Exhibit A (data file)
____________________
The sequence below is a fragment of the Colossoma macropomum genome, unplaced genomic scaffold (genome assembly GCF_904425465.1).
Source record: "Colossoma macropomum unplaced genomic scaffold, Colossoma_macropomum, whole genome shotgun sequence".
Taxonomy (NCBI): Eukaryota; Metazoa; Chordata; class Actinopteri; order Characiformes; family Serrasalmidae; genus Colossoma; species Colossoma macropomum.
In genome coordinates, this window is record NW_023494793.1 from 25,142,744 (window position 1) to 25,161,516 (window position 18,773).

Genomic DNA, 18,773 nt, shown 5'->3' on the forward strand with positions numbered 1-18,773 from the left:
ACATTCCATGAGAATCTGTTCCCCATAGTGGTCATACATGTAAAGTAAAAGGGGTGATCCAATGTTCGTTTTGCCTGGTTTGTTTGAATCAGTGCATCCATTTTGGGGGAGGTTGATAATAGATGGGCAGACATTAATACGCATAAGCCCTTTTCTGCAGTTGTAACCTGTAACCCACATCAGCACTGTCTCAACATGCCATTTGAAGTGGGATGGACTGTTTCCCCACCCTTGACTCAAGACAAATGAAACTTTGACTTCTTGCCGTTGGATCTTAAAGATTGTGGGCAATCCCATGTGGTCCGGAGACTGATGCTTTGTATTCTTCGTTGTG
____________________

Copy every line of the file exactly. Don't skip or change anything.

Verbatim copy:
The sequence below is a fragment of the Colossoma macropomum genome, unplaced genomic scaffold (genome assembly GCF_904425465.1).
Source record: "Colossoma macropomum unplaced genomic scaffold, Colossoma_macropomum, whole genome shotgun sequence".
Taxonomy (NCBI): Eukaryota; Metazoa; Chordata; class Actinopteri; order Characiformes; family Serrasalmidae; genus Colossoma; species Colossoma macropomum.
In genome coordinates, this window is record NW_023494793.1 from 25,142,744 (window position 1) to 25,161,516 (window position 18,773).

Genomic DNA, 18,773 nt, shown 5'->3' on the forward strand with positions numbered 1-18,773 from the left:
ACATTCCATGAGAATCTGTTCCCCATAGTGGTCATACATGTAAAGTAAAAGGGGTGATCCAATGTTCGTTTTGCCTGGTTTGTTTGAATCAGTGCATCCATTTTGGGGGAGGTTGATAATAGATGGGCAGACATTAATACGCATAAGCCCTTTTCTGCAGTTGTAACCTGTAACCCACATCAGCACTGTCTCAACATGCCATTTGAAGTGGGATGGACTGTTTCCCCACCCTTGACTCAAGACAAATGAAACTTTGACTTCTTGCCGTTGGATCTTAAAGATTGTGGGCAATCCCATGTGGTCCGGAGACTGATGCTTTGTATTCTTCGTTGTG